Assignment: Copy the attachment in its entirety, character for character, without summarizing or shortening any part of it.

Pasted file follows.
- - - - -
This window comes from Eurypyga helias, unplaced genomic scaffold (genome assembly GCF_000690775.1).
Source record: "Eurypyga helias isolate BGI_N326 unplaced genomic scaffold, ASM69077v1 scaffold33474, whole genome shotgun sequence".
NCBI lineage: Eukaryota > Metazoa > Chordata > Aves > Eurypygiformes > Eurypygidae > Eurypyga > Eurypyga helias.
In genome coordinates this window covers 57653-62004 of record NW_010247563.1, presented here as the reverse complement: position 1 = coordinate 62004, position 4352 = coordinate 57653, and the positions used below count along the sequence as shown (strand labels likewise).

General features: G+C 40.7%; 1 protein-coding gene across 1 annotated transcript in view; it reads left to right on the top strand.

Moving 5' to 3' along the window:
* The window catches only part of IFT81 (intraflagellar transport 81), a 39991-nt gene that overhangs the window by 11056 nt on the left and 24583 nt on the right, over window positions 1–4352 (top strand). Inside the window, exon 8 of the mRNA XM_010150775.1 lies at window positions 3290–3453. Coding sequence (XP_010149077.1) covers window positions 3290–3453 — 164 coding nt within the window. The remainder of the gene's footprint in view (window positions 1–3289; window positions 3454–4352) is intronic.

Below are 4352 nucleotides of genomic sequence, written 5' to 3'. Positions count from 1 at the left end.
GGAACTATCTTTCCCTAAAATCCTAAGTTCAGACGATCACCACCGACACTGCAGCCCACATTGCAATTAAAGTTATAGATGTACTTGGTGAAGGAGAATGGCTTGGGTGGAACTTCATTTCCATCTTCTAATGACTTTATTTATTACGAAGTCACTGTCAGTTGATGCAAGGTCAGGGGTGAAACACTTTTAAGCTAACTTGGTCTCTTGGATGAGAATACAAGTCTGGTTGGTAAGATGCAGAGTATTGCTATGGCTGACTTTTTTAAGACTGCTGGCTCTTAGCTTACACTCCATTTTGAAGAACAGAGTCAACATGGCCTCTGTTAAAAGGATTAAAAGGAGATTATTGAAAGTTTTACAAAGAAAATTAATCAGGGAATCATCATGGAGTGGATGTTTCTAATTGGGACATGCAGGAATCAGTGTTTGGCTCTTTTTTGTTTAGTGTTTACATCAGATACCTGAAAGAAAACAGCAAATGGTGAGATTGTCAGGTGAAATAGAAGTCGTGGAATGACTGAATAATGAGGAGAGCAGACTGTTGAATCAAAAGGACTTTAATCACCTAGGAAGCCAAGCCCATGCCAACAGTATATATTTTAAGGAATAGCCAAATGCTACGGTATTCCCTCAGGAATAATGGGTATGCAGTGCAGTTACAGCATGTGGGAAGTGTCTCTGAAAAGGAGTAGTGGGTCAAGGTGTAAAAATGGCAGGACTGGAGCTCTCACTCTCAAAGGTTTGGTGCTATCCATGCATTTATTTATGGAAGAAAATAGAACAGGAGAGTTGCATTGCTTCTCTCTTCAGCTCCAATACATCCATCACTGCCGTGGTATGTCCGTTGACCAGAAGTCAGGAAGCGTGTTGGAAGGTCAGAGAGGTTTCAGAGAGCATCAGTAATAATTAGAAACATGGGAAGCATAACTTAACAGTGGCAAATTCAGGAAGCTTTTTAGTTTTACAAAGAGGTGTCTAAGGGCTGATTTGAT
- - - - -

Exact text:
This window comes from Eurypyga helias, unplaced genomic scaffold (genome assembly GCF_000690775.1).
Source record: "Eurypyga helias isolate BGI_N326 unplaced genomic scaffold, ASM69077v1 scaffold33474, whole genome shotgun sequence".
NCBI lineage: Eukaryota > Metazoa > Chordata > Aves > Eurypygiformes > Eurypygidae > Eurypyga > Eurypyga helias.
In genome coordinates this window covers 57653-62004 of record NW_010247563.1, presented here as the reverse complement: position 1 = coordinate 62004, position 4352 = coordinate 57653, and the positions used below count along the sequence as shown (strand labels likewise).

General features: G+C 40.7%; 1 protein-coding gene across 1 annotated transcript in view; it reads left to right on the top strand.

Moving 5' to 3' along the window:
* The window catches only part of IFT81 (intraflagellar transport 81), a 39991-nt gene that overhangs the window by 11056 nt on the left and 24583 nt on the right, over window positions 1–4352 (top strand). Inside the window, exon 8 of the mRNA XM_010150775.1 lies at window positions 3290–3453. Coding sequence (XP_010149077.1) covers window positions 3290–3453 — 164 coding nt within the window. The remainder of the gene's footprint in view (window positions 1–3289; window positions 3454–4352) is intronic.

Below are 4352 nucleotides of genomic sequence, written 5' to 3'. Positions count from 1 at the left end.
GGAACTATCTTTCCCTAAAATCCTAAGTTCAGACGATCACCACCGACACTGCAGCCCACATTGCAATTAAAGTTATAGATGTACTTGGTGAAGGAGAATGGCTTGGGTGGAACTTCATTTCCATCTTCTAATGACTTTATTTATTACGAAGTCACTGTCAGTTGATGCAAGGTCAGGGGTGAAACACTTTTAAGCTAACTTGGTCTCTTGGATGAGAATACAAGTCTGGTTGGTAAGATGCAGAGTATTGCTATGGCTGACTTTTTTAAGACTGCTGGCTCTTAGCTTACACTCCATTTTGAAGAACAGAGTCAACATGGCCTCTGTTAAAAGGATTAAAAGGAGATTATTGAAAGTTTTACAAAGAAAATTAATCAGGGAATCATCATGGAGTGGATGTTTCTAATTGGGACATGCAGGAATCAGTGTTTGGCTCTTTTTTGTTTAGTGTTTACATCAGATACCTGAAAGAAAACAGCAAATGGTGAGATTGTCAGGTGAAATAGAAGTCGTGGAATGACTGAATAATGAGGAGAGCAGACTGTTGAATCAAAAGGACTTTAATCACCTAGGAAGCCAAGCCCATGCCAACAGTATATATTTTAAGGAATAGCCAAATGCTACGGTATTCCCTCAGGAATAATGGGTATGCAGTGCAGTTACAGCATGTGGGAAGTGTCTCTGAAAAGGAGTAGTGGGTCAAGGTGTAAAAATGGCAGGACTGGAGCTCTCACTCTCAAAGGTTTGGTGCTATCCATGCATTTATTTATGGAAGAAAATAGAACAGGAGAGTTGCATTGCTTCTCTCTTCAGCTCCAATACATCCATCACTGCCGTGGTATGTCCGTTGACCAGAAGTCAGGAAGCGTGTTGGAAGGTCAGAGAGGTTTCAGAGAGCATCAGTAATAATTAGAAACATGGGAAGCATAACTTAACAGTGGCAAATTCAGGAAGCTTTTTAGTTTTACAAAGAGGTGTCTAAGGGCTGATTTGAT